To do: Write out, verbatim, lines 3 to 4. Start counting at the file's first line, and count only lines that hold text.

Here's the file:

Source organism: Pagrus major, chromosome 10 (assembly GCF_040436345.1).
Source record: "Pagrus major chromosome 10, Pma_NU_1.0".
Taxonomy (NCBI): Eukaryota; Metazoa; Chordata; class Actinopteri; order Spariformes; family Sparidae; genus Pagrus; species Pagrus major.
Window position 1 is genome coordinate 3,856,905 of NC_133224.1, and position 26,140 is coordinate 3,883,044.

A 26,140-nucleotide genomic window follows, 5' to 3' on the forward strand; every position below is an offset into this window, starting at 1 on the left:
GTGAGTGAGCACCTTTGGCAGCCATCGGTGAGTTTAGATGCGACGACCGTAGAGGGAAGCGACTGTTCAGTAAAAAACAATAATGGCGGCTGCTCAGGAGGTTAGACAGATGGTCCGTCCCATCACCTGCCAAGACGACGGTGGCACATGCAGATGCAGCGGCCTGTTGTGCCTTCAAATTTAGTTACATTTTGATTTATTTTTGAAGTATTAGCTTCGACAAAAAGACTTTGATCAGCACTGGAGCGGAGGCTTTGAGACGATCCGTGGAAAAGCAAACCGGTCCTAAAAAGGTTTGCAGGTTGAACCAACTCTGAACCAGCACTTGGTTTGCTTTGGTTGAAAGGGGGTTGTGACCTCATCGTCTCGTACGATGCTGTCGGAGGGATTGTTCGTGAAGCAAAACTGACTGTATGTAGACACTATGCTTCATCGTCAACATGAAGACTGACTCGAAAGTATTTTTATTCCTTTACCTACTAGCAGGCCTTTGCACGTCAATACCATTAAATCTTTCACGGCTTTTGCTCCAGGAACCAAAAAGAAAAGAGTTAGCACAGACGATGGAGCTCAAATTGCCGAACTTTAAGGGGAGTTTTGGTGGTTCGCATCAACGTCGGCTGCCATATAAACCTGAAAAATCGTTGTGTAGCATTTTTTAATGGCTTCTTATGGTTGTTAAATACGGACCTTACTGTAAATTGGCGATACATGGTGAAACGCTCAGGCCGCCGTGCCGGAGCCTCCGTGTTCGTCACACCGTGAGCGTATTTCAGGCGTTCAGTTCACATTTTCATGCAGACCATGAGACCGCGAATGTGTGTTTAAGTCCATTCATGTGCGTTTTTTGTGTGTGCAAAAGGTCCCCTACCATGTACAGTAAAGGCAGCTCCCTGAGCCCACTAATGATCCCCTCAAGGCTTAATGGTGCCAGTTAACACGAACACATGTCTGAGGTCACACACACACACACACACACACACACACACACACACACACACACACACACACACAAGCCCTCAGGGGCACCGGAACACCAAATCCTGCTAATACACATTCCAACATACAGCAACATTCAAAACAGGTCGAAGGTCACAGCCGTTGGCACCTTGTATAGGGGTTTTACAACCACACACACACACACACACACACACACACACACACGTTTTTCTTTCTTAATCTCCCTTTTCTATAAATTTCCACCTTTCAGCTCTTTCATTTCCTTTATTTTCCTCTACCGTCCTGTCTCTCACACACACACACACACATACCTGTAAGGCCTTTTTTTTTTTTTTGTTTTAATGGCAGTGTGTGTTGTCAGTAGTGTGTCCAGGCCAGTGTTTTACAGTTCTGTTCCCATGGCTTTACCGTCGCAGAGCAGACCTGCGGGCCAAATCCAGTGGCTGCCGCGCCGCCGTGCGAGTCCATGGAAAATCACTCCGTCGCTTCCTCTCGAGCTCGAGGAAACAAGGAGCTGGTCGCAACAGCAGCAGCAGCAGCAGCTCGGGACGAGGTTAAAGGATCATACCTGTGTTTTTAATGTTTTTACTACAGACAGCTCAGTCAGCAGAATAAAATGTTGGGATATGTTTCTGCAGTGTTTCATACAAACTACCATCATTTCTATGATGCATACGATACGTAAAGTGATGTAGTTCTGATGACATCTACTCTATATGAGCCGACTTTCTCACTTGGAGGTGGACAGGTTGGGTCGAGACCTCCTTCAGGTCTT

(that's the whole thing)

Taxonomy (NCBI): Eukaryota; Metazoa; Chordata; class Actinopteri; order Spariformes; family Sparidae; genus Pagrus; species Pagrus major.
Window position 1 is genome coordinate 3,856,905 of NC_133224.1, and position 26,140 is coordinate 3,883,044.